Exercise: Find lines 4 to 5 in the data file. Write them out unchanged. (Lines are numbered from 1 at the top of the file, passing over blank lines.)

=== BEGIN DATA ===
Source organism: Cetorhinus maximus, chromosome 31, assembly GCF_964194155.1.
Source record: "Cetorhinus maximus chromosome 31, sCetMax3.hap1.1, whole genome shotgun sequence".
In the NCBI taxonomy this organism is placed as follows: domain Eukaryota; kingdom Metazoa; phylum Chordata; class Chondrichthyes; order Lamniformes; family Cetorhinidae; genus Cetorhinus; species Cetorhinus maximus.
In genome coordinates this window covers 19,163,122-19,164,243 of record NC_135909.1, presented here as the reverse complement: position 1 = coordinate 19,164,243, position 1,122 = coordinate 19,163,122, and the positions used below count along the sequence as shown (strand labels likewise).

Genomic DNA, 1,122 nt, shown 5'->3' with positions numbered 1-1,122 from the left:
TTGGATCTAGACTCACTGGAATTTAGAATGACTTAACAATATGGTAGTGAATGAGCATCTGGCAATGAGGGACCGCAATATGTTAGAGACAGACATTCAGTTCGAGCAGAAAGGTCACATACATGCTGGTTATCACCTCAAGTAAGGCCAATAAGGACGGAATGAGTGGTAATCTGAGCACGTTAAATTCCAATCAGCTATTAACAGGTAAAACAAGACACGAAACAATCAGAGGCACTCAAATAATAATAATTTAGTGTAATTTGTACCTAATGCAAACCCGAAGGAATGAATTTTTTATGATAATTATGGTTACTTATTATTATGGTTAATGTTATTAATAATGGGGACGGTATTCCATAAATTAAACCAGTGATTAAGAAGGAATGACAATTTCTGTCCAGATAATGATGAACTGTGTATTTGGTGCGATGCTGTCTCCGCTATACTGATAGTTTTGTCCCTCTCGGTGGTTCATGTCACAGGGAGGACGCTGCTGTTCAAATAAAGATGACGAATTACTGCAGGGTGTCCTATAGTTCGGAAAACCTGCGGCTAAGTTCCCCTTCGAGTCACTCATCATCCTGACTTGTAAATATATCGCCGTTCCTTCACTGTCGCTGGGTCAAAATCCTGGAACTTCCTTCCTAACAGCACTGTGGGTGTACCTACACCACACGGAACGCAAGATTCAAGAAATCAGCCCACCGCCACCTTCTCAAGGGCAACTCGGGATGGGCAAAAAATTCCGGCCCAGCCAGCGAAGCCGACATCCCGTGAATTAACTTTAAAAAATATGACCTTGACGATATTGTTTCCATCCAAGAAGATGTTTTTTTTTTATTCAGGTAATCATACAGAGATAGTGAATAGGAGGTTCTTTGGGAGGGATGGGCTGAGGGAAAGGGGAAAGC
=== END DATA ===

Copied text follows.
In genome coordinates this window covers 19,163,122-19,164,243 of record NC_135909.1, presented here as the reverse complement: position 1 = coordinate 19,164,243, position 1,122 = coordinate 19,163,122, and the positions used below count along the sequence as shown (strand labels likewise).

Genomic DNA, 1,122 nt, shown 5'->3' with positions numbered 1-1,122 from the left: